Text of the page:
The first fortified castle existed in 1470, built by Ludwig II directly on the left bank of the Fulda . A big fire in the old town destroyed the castle as early as 1478, so that a stone castle was built as a result. It then became a popular summer residence for the landgraves and at times a landgrave's widow's residence.
It was only between 1571 and 1607 that Landgrave Wilhelm IV of Hessen-Kassel and his son Moritz built a new four-wing building in the Renaissance style . The building was two-story and had stair towers at all four corners. The south wing and the stables are still preserved today. A palace chapel in the form of a transverse church was built into the east wing, which had long since been destroyed . This castle was recorded in 1646 by Matthäus Merian in an engraving. He wrote:
"After Cassel, Rotenburg is the noblest royal residence. Instead of being on both sides of the Fuldastrohms, the castle on the far side of the country is so completely square with stones, larger in size but not as high as that at Cassel."
From 1627 to 1834 the castle was the residence of the Kassel branch line Hessen-Rotenburg , which ruled the so-called Rotenburger Quart . During the Thirty Years War , the castle was plundered several times, but not destroyed. In 1750, the west wing was rebuilt in Baroque style under Landgrave Konstantin von Hessen-Rotenburg. His son and successor, Landgrave Charles Emmanuel in 1790, let the north wing, designed by architect François Ignace Mangin in Empire style rebuild. During this reconstruction, the east wing was completely demolished.
In 1834 the Landgravial branch line Hessen-Rotenburg expired, and the Rotenburger Quart and with it the castle fell back to the Electorate of Hesse . The palace was inhabited by court officials in the following period. After the annexation of Hessen-Kassel by Prussia in 1866, Rotenburg and the castle were in Prussian possession. After long negotiations with the Prussian administration, the castle was then awarded to the Hessen-Kassel branch line Hessen-Philippsthal-Barchfeld , which used it as a widow's residence.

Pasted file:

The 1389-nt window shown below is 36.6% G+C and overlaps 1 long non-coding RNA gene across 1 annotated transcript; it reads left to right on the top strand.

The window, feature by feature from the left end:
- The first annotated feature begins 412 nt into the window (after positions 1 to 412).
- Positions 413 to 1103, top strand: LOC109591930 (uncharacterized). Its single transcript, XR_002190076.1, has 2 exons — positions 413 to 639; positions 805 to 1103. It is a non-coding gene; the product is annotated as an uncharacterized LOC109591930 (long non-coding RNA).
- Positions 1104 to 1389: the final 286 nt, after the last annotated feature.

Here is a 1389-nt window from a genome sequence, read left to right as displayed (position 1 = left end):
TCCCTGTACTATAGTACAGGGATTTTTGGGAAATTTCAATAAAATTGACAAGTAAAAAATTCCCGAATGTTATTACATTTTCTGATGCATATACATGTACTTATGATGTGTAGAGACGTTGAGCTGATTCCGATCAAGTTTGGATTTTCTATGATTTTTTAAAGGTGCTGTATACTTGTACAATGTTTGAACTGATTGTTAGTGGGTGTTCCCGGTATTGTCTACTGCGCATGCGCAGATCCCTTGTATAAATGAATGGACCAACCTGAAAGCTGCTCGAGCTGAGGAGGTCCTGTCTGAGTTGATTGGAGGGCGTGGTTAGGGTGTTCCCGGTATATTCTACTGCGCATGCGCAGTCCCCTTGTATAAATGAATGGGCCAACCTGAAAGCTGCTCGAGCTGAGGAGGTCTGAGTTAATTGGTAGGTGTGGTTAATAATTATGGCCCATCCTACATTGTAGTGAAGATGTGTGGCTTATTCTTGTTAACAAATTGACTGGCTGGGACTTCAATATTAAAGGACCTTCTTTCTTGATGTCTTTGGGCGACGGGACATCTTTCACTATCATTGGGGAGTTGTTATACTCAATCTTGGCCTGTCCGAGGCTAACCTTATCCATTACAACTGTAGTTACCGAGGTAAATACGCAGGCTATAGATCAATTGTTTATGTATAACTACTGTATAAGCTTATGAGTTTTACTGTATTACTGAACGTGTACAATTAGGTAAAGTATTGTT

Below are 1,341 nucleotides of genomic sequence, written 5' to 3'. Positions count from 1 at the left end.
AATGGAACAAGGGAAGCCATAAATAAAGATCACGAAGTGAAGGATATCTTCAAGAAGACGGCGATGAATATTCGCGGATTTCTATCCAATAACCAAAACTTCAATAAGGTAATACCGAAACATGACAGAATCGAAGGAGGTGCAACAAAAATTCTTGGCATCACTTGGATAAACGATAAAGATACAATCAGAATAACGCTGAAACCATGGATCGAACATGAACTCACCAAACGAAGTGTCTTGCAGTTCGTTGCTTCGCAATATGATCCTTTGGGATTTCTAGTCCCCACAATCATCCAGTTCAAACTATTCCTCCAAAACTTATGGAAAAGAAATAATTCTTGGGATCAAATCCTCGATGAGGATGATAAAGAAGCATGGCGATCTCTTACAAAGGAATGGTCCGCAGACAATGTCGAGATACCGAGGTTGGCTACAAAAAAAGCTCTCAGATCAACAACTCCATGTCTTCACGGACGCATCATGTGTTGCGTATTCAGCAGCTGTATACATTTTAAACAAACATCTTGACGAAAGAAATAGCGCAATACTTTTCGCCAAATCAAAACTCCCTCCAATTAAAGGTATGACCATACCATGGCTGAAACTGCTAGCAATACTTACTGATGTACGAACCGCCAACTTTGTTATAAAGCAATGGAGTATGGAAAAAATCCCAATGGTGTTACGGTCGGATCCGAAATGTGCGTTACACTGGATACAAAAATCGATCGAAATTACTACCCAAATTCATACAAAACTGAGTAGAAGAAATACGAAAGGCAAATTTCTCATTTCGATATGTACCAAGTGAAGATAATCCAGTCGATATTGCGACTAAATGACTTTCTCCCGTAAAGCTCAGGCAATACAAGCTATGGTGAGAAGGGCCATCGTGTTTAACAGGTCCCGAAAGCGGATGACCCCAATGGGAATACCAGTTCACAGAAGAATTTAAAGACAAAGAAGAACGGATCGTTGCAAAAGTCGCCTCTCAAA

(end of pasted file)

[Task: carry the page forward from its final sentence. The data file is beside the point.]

In 1932 the city of Rotenburg bought the castle and the adjoining buildings. From 1933 to 1945, the military command school of the Reich Labor Service was housed in some rooms . From 1945 it was an emergency shelter for refugee families until it became state property in 1953. Since then, the State Finance School of the State of Hesse has been located in the entire palace complex .
In addition to the former farm buildings (e.g. Marstall ) in front of the castle, the castle complex now consists of three wings. The inner courtyard opens to the east towards the castle park. Today the Marstall is the seat of the Hessen Mobil training center - road and traffic management .
- Rudolf Knappe: Palaces and fortresses in North and East Hesse. Wartberg-Verlag, Gudensberg-Gleichen 1996, ISBN 3-86134-237-5 , pp. 32-33.
- Heinrich Nuhn : Rodenberg castle ruins near Rotenburg. In: Barbara Händler-Lachmann (ed.): Kulturgeschichte, Bad Hersfeld 1995, ISBN 3-9804841-0-6 , pp. 237-238.
- Rolf Müller (Ed.): Palaces, castles, old walls. Published by the Hessendienst der Staatskanzlei, Wiesbaden 1990, ISBN 3-89214-017-0 , pp. 300–302.